This work studied the thermal management of lithium ion batteries both numerically and experimentally. Numerically, a two dimensional CFD (computational fluid dynamics) model has been developed to perform detailed simulations of the thermal management issues within a battery pack cooled by air. Experimentally, systematic tests were performed to provide datasets to validate the CFD model. The main components in the experimental facility included a multi-cell battery pack and a wind tunnel. The wind tunnel facility generated well-controlled cooling air flow with velocity up to 30 m s -1 (∼67 miles per hour). So that the study can be performed under flow conditions directly relevant to practice. The major contributions from this combined numerical-experimental study are threefold. First, the CFD model has been shown to capture the dynamics of the cooling of battery modules consisting of multiple battery cells, including temperature non-uniformity among cells. Second, the CFD simulations have been compared directly against experimental data to quantify the accuracy and validity of the CFD models. Third, based on the validated CFD models, a reduced-order model is developed to predict the maximum cell temperature in the battery module. The accuracy and simplicity of the reduced-order model makes it promising for in situ monitoring and control purposes.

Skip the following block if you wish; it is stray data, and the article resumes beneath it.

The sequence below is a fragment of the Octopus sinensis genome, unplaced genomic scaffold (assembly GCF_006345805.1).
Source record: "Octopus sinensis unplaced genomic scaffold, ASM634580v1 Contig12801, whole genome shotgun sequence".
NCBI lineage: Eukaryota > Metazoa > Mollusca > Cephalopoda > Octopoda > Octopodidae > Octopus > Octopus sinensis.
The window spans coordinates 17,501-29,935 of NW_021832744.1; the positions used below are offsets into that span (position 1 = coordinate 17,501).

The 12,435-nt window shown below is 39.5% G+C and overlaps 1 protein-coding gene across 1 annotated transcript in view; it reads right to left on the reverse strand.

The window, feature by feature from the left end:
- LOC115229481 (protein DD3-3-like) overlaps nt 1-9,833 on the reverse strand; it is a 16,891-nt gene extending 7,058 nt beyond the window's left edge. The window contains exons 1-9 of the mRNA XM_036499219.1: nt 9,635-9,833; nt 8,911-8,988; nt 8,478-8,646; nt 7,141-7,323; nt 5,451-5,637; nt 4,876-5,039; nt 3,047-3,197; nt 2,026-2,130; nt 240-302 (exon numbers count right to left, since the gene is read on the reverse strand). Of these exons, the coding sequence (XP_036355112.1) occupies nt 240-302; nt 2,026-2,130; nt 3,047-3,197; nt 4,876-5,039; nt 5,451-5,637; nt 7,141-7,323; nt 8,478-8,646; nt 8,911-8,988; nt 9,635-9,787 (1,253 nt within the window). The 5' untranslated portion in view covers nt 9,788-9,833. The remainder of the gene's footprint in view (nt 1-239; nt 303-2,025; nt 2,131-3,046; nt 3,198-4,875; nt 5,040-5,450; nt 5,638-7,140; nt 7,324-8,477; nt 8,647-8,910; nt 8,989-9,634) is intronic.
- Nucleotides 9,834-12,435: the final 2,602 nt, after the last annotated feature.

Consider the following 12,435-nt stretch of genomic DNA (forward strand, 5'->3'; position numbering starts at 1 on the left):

Bibliographical noteFunding Information:
The authors gratefully acknowledge the support provided by the Automotive Research Center (ARC), a U.S. Army Center of Excellence in Modeling and Simulation of Ground Vehicles.
- Battery thermal management
- CFD modeling Wind tunnel testing
- Reduced-order model